Four feet of unused cabin space separated my chair from the back of the seat in front of me. I teared up as I looked down and actually saw my feet.
The most-fashionable ark started to be filled, two by two, with passengers. “Feel free to move about the cabin and look around,” said a young flight attendant as I stepped onto the plane and back in time. I nodded and started to touch everything that I could. It looked so foreign, with its bright color scheme and ample legroom, and yet so familiar at the same time. As I wandered through the crew’s galley, I marveled at the darling blue-and-white Pan Am drink stirrers and paper coasters. It was like being in an interactive museum.
After pawing through the vintage magazines in the Clipper Class—the original business class invented by Trippe—I headed up the tight spiral staircase to check out the second-floor first-class dining room. Mod armchairs and sleek wooden tables adorned this intimate setting for the elite of the elite. Here I was, drooling over the stylish details of an old airplane. I was yearning for a nearly fifty-year-old reality that I never even knew I wanted.
Once most of the passengers were on, the upstairs gang—who paid fifty bucks extra for the night—kicked us regular ole upper-crust types out and we made our way to our assigned seats. Four feet of unused cabin space separated my chair from the back of the seat in front of me. I teared up as I looked down and actually saw my feet. Then I did a few seated Rockette kicks.
It was time for takeoff and my first glass of Moët & Chandon champagne—a generous pour in an original Pan Am glass. With each sip, I felt myself getting lighter and lighter. Was it the bubbles? Or were we actually traveling? It was definitely the bubbles, but at the end of a campy safety instruction video—where I learned that if the airplane was to start actually moving, to run like hell—our head stewardess informed us of our final destination: the 1970s. “I just hope we don’t hit turbulence!” joked a fellow passenger. Yeah, fighting through the Nixon Administration’s thunderous shit-storm would be rough on the nonexistent engines.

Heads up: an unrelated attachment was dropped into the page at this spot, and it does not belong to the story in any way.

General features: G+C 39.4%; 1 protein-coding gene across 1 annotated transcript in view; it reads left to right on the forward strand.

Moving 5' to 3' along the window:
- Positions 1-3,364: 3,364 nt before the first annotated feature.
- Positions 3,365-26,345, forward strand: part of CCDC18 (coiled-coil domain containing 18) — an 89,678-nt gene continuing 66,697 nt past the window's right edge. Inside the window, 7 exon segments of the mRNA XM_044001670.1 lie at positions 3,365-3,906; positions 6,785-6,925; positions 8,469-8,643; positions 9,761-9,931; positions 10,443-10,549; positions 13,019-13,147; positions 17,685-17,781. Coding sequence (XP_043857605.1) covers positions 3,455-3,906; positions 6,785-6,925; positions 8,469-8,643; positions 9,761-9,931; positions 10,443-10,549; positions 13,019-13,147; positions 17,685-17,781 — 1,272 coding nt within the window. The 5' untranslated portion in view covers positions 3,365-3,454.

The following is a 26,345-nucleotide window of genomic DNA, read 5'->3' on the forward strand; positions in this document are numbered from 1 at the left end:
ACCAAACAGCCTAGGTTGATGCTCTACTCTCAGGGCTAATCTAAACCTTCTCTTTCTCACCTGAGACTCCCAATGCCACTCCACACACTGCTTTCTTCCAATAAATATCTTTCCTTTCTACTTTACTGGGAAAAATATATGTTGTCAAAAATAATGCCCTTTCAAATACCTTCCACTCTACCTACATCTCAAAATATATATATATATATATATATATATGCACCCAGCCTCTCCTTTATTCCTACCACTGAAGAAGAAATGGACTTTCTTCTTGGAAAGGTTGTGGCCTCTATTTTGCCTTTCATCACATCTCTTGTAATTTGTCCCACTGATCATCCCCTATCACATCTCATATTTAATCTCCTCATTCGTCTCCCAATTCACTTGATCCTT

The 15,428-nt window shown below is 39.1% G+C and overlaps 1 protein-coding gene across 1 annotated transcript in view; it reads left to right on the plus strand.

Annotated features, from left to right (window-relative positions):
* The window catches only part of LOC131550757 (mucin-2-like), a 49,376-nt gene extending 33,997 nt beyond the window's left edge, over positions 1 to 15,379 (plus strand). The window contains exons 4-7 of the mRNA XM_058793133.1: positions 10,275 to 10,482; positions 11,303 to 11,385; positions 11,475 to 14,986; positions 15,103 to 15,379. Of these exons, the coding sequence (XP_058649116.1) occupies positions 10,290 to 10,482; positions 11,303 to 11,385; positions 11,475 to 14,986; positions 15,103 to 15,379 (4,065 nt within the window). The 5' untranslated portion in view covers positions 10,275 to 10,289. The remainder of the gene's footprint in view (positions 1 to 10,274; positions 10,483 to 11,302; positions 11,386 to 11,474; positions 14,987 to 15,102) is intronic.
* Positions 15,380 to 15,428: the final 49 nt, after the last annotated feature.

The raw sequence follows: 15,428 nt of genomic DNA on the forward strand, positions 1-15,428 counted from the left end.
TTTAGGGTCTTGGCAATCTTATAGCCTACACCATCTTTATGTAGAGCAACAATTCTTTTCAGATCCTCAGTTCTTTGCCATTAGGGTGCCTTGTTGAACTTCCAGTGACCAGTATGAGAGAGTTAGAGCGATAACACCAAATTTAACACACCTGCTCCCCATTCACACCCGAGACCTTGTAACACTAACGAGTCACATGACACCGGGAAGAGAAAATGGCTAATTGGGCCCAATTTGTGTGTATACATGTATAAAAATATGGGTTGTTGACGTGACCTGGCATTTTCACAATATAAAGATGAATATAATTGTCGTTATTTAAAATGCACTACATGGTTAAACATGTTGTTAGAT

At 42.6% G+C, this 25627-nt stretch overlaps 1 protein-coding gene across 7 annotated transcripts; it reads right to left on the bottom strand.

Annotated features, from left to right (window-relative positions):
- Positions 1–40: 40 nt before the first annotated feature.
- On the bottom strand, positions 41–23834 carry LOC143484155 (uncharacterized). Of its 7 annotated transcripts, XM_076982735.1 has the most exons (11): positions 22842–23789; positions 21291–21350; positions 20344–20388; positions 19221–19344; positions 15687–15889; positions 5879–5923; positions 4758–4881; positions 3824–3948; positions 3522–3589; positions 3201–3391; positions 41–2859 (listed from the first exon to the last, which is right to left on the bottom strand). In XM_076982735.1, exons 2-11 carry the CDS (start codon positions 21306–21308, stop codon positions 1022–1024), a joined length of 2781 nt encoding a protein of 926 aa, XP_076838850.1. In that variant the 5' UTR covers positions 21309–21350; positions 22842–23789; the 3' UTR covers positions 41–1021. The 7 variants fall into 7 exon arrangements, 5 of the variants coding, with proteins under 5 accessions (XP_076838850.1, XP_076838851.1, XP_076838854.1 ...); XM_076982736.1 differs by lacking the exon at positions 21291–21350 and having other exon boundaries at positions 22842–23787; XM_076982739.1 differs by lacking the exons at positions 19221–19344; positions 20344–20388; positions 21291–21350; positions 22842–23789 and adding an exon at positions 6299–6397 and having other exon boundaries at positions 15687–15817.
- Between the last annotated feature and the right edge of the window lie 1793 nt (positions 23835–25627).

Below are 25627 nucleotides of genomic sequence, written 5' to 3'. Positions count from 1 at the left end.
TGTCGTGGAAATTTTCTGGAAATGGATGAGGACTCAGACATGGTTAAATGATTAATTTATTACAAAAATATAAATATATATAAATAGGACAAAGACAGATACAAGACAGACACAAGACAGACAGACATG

By the time we were airborne (which is what I now call two-and-a-half glasses of Moët), I noticed that something strange was happening on this flight—passengers were talking to each other. It spread like some sort of recycled air disease throughout the cabin; people were leaning over the wide aisle to chat with complete strangers about anything and everything. Did all of these people really pay $300 to interact with people they didn’t know? Guillaume de Syon, in his 2008 essay “Is It Really Better to Travel Than to Arrive?,” notes the strange societal restrictions on in-flight dining and interaction, and how dining on an airplane in Pan Am’s heyday was technically eating out with company but felt more like “bowling alone” than sitting at a communal table. I anticipated the “bowling alone” experience; I didn’t think I’d actually have to talk to anyone. Isn’t complete silence beyond the occasional “I have to go to the bathroom” the (literally) unspoken code of conduct on planes? This flight didn’t get the memo.
Throughout the flight to nowhere, we were greeted by different members of the crew, including our pilot Anthony Toth, the man who built and restored this plane hull to its former glory, who stopped and asked us how we were doing while the flight attendants set up a four-course meal. A refreshing caprese salad featuring a vibrant pesto drizzle started the culinary portion of my evening. First introduced as a way to offset the crippling fear of flying, in-flight meals were held to the same high standards as land-based restaurants. Foss explains that with the costly ticket price of early travel, high-class passengers “expected to dine as well aloft as they did a picnic on the ground.” The plate made my armrest tray—which was already holding two glasses, fresh olive bread and butter, salt and pepper shakers, and more—buckle under its weight. My stomach wanted at least two more helpings, but my brain knew that many hearty meats would be on their way. Best to hold off.